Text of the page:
garyrich (30652) | more than 7 years ago | (#15849288)

I agree that you can't just "do what Ben says" - heck the book is 70 some years old. The world marches on. But - unless you understand the basic of valuation and fundamentals that he teaches you will get badly burned in statistical arbitrage, pair trading, option straddles or anything else. If you don't understand the time value of money - how can "the greeks" (calculus derivatives on option contracts) ever make any sense?

I'm just a believer in knowing the rules before you break them. Since I was just writing the same thing about SQL queries last week, it must just be part of how I think.

zerg (1)

Lord Omlette (124579) | more than 7 years ago | (#15844668)

I don't have a finance degree

I'm tempted to say, "You've dealt w/ computers for a while, so you're really smart. You'll be fine!" That way, someone can eventually do the slashback where you're broke and on the streets.

I've read a few books on trading

There are plenty of schools that offer financial engineering certs, find one and go through it.

What the hell were you thinking?

Trading... (4, Interesting)

William_Lee (834197) | more than 7 years ago | (#15844870)

I'm currently trying to basically do the same thing you are, and trade full time for a living either for a firm or on my own. I can offer some advice for what it's worth. I was a licensed proprietary equities trader at a small Wall Street firm for around 3 years. I had Series 7/55 licenses at the time due to regulations, but they aren't necessarily required. The way these firms work is that they provide capital for you to leverage in addition to your own, and you trade in an intraday time frame (i.e. daytrading). Daytrading is IMO the most difficult time frame to trade in for many reasons including the amount of noise in that time frame, but it can be done profitably. I've seen too many successful traders to know that it can be. Very few make it long term, and it is difficult, but that is one option for you. I guarantee you will learn a ton about trading that way in a hurry.

You can also go for your CFA or something similiar depending on how much academic training you want, and if you feel like it would help in getting a job.

Buying and holding an S&P fund as some have mentioned here may be good advice for those unwilling or uncapable of more actively managing their portfolios, but you'll be leaving a ton of money on the table that way. It is possible with a lot of hard work to do much better than that.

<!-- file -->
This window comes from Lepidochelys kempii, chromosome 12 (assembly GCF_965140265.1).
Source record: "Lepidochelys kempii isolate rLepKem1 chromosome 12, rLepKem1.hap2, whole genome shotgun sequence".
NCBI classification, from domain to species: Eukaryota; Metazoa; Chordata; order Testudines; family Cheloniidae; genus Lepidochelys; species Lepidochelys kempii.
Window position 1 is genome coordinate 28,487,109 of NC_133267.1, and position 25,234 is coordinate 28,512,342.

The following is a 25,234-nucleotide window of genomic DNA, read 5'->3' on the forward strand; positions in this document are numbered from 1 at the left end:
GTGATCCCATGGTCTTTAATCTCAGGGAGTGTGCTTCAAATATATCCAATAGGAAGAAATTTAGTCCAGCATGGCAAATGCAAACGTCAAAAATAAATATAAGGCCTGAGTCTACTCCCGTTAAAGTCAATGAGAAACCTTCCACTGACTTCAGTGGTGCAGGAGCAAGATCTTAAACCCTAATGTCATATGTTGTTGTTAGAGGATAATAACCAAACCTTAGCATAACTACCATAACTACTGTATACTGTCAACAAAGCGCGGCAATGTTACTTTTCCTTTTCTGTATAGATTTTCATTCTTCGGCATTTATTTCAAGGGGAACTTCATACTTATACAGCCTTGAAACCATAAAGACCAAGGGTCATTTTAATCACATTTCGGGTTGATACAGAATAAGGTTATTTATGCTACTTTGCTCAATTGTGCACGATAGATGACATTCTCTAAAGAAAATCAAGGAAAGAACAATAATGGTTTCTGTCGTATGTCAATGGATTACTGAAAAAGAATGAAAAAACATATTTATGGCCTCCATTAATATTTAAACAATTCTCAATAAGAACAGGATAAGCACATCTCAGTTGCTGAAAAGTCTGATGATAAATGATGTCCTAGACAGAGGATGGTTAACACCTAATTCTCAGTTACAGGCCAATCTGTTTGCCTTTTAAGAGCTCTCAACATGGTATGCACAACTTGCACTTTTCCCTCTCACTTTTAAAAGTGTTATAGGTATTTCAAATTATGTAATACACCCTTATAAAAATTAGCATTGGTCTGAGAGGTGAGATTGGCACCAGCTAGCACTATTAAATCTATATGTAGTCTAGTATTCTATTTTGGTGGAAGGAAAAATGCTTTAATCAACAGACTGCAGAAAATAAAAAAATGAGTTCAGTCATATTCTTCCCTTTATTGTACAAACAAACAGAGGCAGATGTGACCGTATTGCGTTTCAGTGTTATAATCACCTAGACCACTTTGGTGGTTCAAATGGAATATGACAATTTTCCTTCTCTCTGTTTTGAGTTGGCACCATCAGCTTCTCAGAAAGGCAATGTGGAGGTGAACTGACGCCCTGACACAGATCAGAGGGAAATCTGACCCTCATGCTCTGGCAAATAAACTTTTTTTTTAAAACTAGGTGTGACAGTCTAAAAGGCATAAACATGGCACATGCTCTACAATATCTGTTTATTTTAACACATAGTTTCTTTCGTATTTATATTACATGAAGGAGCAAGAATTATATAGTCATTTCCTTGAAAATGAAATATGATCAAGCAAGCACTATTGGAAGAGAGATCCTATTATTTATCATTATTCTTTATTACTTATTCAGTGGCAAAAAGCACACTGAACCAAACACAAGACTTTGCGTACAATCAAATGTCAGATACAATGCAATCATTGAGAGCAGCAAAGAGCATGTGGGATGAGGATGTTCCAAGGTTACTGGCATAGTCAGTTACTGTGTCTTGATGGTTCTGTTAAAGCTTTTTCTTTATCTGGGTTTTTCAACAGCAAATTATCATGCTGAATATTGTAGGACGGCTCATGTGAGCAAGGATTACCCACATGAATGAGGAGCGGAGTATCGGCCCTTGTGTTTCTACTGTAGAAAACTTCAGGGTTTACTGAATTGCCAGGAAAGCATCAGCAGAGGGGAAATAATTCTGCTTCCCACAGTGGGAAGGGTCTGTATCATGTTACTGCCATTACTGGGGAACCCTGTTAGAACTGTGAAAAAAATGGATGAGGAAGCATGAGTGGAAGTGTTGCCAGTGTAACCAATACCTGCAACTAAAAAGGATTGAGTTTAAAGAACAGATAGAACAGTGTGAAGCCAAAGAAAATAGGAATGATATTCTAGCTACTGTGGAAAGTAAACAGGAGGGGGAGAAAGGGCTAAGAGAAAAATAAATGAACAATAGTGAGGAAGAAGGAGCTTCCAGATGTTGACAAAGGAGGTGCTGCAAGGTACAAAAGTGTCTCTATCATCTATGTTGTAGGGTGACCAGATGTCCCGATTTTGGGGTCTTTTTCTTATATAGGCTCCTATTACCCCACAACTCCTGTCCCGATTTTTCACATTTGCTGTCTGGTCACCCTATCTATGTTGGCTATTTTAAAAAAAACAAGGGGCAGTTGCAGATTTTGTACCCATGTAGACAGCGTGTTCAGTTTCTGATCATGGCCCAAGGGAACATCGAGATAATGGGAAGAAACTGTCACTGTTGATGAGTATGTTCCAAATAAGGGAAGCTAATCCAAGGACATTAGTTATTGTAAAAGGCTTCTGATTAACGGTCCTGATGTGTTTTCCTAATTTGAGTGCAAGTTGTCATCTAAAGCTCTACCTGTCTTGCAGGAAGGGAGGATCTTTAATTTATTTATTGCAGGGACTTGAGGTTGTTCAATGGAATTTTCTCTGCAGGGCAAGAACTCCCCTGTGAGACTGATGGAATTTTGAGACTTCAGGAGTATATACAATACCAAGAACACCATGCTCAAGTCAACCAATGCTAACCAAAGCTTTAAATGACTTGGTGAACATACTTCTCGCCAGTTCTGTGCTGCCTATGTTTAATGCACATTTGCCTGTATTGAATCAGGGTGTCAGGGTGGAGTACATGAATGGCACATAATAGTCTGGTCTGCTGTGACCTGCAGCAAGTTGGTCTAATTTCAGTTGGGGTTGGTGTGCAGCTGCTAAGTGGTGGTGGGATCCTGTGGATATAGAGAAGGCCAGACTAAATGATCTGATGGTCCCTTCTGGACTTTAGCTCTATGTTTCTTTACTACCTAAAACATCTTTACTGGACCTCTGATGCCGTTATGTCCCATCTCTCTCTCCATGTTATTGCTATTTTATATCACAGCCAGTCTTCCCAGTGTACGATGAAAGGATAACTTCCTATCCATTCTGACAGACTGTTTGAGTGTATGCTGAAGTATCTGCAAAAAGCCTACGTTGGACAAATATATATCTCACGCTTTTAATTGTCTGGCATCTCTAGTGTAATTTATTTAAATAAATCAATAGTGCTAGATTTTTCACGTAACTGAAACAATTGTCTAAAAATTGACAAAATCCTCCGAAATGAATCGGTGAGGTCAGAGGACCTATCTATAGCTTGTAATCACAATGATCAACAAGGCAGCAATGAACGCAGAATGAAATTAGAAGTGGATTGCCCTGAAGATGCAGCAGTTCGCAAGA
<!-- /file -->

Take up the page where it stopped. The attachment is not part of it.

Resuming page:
A book can't teach you how to trade, but I would read Reminescences of a Stock Operator, Confessions of a Speculator, Practical Speculation, and Common Stocks & Uncommon Profits to get started. William O'Neil's CANSLIM method isn't a bad one to read up on either (IBD). You may want to read up on statistical analysis also. David Dreman's books are a good place to go on value investing. You can also read up on technical analysis, but tread carefully in those waters. There is a lot of nonsense out there.

If I were to give you one piece of trading advice, it would be to CUT YOUR LOSSES, and make preservation of your capital your number one priority. You can't trade if you are out of capital.

Don't paper trade. It is absolutely worthless for learning how to trade. Trading involves a ton of emotion (we're all human), and paper trading is easy because there are no consequences.

Be prepared to lose. A great trader would be one who wins 60% of the time. The key to success is gaining more on the infrequent winners than on the more frequent losers. If you're a perfectionist, and don't like to lose, look for another field.

Look for a niche and exploit it; don't try to go up against the big boys where you have NO edge.

Use the internet. There is a lot of free info out there that is valuable. Just be sure to separate the wheat from the chaff.

Good luck, and remember trading is a ZERO SUM game. Every dollar you make is coming out of someone else's pocket. Don't ever forget that. Your opponents won't!

Don't get discouraged, and be willing to fail, and try again.

Re:Trading... (1)

Aladrin (926209) | more than 7 years ago | (#15845434)